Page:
Until very recently, more than 400 School Department employees were paid less than the $12 per hour state minimum wage.

A few were paid as little as 9.60 per hour.

At the request of Mayor James Fiorentini, the School Committee voted unanimously last week to raise the pay of 440 workers to $12 per hour.

"I was surprised," Fiorentini said of learning that so many school employees were earning less than that.

The mayor pointed out that municipalities are exempt from the state minimum wage law. Nevertheless, raising the pay of bus monitors, cafeteria workers and other workers was the right thing to do, he said.

"I just don't think it's fair," he said, that so many school employees were paid so little.

The workers who made less than $12 per hour included bus monitors, cafeteria workers, after-school and summer-school instructors and supervisors, lifeguards, crossing guards, interns and various substitute clerks, custodians and teachers, according to the mayor's office.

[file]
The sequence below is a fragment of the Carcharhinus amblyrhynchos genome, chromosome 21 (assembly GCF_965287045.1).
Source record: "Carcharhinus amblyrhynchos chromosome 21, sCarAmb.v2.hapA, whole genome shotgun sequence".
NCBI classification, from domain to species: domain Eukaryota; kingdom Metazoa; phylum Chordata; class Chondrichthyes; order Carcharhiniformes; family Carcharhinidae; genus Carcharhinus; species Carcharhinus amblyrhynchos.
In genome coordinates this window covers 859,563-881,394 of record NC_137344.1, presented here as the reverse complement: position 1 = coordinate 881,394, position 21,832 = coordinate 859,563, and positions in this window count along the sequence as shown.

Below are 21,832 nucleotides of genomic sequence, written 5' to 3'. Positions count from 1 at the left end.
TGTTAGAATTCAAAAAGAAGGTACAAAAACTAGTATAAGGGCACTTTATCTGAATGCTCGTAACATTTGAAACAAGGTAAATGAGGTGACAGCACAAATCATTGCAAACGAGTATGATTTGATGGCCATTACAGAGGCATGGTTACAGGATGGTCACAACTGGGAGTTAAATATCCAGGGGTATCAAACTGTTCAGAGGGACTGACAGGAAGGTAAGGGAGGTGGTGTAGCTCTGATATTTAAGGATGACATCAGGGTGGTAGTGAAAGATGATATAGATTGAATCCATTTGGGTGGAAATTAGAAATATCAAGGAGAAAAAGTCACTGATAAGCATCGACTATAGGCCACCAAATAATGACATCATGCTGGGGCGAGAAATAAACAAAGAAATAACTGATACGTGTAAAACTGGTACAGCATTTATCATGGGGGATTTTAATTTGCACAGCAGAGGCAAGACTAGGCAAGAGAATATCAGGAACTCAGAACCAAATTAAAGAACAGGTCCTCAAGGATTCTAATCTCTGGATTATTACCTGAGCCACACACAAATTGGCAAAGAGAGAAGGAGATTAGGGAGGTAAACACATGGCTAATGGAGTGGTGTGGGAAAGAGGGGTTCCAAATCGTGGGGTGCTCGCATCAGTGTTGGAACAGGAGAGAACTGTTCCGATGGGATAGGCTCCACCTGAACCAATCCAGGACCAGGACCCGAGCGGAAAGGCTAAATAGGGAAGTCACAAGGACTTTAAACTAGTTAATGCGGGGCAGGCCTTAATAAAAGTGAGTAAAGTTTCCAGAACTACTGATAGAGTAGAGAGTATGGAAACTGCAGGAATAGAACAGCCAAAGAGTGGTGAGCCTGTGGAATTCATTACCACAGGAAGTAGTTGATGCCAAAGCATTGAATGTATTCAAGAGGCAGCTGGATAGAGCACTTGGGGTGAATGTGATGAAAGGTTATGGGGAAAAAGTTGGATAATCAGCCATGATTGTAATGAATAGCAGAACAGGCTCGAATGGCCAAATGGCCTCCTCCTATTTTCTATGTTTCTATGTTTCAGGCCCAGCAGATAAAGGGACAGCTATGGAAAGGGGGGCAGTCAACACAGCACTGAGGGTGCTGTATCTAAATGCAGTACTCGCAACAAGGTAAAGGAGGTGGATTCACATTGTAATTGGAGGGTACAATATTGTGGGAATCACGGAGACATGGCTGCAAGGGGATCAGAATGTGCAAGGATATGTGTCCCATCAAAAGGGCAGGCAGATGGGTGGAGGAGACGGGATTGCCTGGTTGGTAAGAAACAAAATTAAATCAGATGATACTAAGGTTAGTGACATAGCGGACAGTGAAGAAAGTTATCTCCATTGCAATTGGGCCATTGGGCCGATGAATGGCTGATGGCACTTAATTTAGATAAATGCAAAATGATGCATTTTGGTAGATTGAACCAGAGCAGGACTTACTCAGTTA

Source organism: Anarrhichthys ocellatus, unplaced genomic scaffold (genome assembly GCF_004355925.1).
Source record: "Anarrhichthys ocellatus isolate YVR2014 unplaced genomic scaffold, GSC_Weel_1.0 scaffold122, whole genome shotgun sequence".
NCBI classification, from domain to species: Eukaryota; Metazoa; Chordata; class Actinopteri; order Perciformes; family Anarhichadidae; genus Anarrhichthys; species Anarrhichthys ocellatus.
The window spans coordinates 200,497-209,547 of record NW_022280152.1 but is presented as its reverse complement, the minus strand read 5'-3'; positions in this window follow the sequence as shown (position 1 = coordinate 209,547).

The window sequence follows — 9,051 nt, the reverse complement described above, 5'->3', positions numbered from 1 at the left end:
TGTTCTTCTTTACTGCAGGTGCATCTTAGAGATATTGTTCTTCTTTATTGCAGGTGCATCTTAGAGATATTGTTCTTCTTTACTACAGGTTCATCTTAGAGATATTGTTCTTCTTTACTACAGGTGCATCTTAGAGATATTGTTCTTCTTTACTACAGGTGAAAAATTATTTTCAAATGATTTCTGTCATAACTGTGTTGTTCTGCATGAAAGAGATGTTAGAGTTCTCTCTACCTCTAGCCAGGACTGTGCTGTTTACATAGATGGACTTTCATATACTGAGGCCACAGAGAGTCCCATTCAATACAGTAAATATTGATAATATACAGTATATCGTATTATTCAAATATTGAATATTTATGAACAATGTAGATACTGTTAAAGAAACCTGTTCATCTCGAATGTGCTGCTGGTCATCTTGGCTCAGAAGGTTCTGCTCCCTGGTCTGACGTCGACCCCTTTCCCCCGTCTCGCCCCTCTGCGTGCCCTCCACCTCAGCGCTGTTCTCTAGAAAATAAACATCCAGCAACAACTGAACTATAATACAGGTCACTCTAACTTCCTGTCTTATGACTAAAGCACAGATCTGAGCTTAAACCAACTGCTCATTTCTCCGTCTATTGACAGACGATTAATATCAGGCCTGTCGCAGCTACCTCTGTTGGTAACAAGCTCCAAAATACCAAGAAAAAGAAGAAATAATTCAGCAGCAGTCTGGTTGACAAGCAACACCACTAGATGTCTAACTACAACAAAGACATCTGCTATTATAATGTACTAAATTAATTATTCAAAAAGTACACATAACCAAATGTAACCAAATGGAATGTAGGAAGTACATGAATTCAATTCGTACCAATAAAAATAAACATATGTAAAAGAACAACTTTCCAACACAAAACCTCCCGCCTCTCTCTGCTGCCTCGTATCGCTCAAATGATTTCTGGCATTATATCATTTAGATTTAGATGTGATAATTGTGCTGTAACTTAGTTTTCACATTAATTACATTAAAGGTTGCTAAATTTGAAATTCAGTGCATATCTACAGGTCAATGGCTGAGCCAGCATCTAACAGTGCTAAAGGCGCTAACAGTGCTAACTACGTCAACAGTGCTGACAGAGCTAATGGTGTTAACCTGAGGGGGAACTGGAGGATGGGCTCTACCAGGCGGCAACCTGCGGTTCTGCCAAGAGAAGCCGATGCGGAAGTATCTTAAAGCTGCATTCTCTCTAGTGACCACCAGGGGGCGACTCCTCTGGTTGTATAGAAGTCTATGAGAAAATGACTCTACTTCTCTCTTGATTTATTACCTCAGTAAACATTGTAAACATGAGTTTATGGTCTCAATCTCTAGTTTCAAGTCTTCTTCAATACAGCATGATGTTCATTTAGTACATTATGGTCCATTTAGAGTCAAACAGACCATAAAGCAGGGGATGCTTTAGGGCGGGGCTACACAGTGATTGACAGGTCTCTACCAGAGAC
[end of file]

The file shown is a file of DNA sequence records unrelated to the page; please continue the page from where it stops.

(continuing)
The majority were paid $10, $10.50 or 11.50 per hour, with a low of $9.60 for around 35 workers.

All workers employed by the non-school portion of Haverhill's government – the "city side" – are now paid at least $12 per hour, Fiorentini said.

“I did this previously for city workers and frankly it’s overdue for school employees,” the mayor said. “These are exactly the people who need a little boost and I intend to lobby strongly on their behalf.“

The Massachusetts minimum wage is set to rise incrementally over the next five years until it reaches $15 per hour in 2023. Gov. Charlie Baker signed the bill increasing it from $11 to $12 per hour in June of last year.

The pay raise will add about $200,000 to the budget, according to the mayor. It will be covered by the additional $3.7 million in Chapter 70 state aid to schools that Haverhill recently received, he said.

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